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Robert Frommer: FBI can't seize safe-deposit boxes first and ask questions later

Section: Daily Dispatches

But it did.

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By Robert Frommer
Orange County Register, Anaheim, California
Thursday, April 22, 2021

Late last month, hundreds of people across Southern California woke up to a nightmare: their private security-deposit boxes had been raided by federal law enforcement. Customers of U.S. Private Vaults learned the FBI raided the Beverly Hills company after an indictment for federal crimes. More to their horror, those customers learned their precious valuables were being held at an undisclosed location and that they would need to identify themselves to the FBI to reclaim their property.

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Those customers must have been gobsmacked. The government’s allegations were against U.S. Private Vaults, not them.  The indictment didn’t allege that U.S. Private Vaults customers had done anything wrong.  And many customers who found U.S. Private Vaults (often through Google) liked the company because renters could keep the keys to their security boxes. U.S. Private Vaults also boasted of faster in-and-out times and better hours than banks, as well as larger security boxes and included insurance. It was even a member of the Beverly Hills Chamber of Commerce!  So, many innocent people who wanted security and privacy for their most valued possessions found it at U.S. Private Vaults.

But to listen to the feds, every one of the company’s customers is a potential criminal. The indictment points out that U.S. Private Vaults advertised the anonymity of its services, including the fact it wouldn’t force customers to divulge personal information. To the government, any individuals who may want anonymity cannot be “law-abiding citizens.”

So it’s little surprise that the government broke into every deposit box at U.S. Private Vaults, emptied them, and took all their contents. Now the FBI refuses to return any customer’s stuff until he or she comes forward, identifies him or herself as the box’s owner, and submits to an FBI “investigation.” In other words, people must prove their own innocence to secure their property’s return.

The feds have created a privacy nightmare that demands the courts’ immediate involvement. The Fourth Amendment guarantees that the people will be secure against unreasonable searches and seizures. Here the government seized the property of hundreds of people, not because the feds had any evidence those people did anything wrong, but because they rented from a business the government doesn’t like.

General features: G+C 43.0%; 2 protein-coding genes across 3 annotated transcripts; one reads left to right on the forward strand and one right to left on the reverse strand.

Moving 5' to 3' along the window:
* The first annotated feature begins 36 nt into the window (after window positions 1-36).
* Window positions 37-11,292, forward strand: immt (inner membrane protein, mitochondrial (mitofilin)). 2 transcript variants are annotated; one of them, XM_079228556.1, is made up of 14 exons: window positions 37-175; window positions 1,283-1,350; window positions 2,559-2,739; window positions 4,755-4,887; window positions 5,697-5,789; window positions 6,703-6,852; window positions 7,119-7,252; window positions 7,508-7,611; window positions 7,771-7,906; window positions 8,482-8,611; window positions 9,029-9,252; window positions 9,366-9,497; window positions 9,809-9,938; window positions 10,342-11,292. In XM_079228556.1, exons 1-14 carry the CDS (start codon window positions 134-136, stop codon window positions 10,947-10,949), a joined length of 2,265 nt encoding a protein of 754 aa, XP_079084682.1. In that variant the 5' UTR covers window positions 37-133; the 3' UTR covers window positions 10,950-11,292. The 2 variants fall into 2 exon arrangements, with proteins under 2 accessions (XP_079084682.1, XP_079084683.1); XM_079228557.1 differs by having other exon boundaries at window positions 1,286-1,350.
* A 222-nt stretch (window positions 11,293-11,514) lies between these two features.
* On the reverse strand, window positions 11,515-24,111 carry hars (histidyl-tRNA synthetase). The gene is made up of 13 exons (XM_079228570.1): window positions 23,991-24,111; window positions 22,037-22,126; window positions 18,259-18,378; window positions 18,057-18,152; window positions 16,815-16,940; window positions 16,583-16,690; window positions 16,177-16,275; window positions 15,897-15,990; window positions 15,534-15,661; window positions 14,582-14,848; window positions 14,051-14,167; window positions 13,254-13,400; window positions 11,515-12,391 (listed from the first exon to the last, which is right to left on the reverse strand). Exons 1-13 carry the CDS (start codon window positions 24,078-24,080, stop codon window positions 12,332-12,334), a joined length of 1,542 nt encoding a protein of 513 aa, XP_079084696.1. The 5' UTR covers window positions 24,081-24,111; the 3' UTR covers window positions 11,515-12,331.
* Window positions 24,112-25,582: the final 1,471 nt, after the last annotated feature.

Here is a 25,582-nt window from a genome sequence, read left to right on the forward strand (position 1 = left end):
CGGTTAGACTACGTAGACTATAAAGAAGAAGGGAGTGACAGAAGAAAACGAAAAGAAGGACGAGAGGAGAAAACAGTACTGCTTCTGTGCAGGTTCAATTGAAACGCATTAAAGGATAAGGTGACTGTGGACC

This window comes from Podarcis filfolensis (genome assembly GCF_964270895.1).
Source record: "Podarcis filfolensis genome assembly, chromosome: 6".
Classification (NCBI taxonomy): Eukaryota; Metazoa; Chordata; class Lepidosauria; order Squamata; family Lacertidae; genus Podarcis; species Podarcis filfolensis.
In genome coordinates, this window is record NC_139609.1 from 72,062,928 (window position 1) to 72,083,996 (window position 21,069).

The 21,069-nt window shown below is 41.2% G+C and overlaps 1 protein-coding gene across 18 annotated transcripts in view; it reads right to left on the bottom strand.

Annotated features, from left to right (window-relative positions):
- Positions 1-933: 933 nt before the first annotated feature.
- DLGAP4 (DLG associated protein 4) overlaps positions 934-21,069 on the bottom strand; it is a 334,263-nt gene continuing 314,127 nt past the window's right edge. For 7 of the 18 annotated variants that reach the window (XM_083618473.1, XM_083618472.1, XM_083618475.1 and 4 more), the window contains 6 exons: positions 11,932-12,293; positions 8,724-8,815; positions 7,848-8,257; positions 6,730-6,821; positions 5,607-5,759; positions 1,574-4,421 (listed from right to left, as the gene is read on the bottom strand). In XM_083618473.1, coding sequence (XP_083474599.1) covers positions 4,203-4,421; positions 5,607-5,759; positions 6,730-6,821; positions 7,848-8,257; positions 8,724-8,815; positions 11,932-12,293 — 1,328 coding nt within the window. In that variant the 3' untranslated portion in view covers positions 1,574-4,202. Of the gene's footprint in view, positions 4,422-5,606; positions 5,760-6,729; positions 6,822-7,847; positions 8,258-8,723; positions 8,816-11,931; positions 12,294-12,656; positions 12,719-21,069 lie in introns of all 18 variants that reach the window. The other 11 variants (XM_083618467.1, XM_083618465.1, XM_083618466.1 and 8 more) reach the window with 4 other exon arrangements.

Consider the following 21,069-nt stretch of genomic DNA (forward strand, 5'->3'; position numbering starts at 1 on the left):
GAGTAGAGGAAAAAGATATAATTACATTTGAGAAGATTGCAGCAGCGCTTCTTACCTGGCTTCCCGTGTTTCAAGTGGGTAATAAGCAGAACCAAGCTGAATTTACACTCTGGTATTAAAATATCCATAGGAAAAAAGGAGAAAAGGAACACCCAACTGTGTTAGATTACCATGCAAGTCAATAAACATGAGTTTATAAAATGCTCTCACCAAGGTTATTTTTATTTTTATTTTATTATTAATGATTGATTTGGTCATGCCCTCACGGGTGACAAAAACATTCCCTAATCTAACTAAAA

The Constitution does not abide guilt by association. The government can seize a customer’s property if it submits evidence linking that customer’s specific property to a crime. But what the government has done here is completely backwards. The government cannot search every apartment in a building because the landlord is involved in a crime. After all, when somebody rents an apartment, that apartment is theirs.

Under basic principles of contract and property law, the same is true for U.S. Private Vaults.  When people rented those security boxes, they became their property, the place where they could store their most valued items.  The government had no more right to break into those boxes because they think U.S. Private Vaults’ owners are crooks than they have to break into peoples’ apartments.

But thanks to the government’s reckless actions, hundreds of people are suffering. Numerous cases seeking the return of customers’ property now clog a federal district court.  To vindicate peoples’ constitutional rights, that court should order the government to return everyone’s property immediately. Probable cause is not dispensed in gross, and the government had no right to seize hundreds of people’s property without showing that each person did something wrong.

Increasingly, law enforcement seems to view financial privacy as an evil. Banks are required to file reports detailing their own customers’ activities—with large banks filing reports as often as once per minute. Large amounts of cash are viewed as inherently suspect, and government frequently seizes cash and forces owners to prove it was lawfully earned to get it back. And cryptocurrency, or other private means of exchange, is viewed with suspicion and distrust. The seizure here is part of that broader trend.
But the mere fact that people want some modicum of financial privacy does not make them criminals.  Indeed, the Framers wrote the Fourth Amendment to guarantee our security in our persons and property. That means we Americans have the right to choose where to put our money and how to structure our affairs, free from the specter of constant government surveillance.

Courts should reject the government’s “seize first, ask questions later” approach and demand that it respect customers’ property and constitutional rights by returning all their seized items at once.


Robert Frommer is a senior attorney at the Institute for Justice in Arlington, Virginia. He litigates on issues surrounding searches and seizures, civil forfeiture, and economic liberty.

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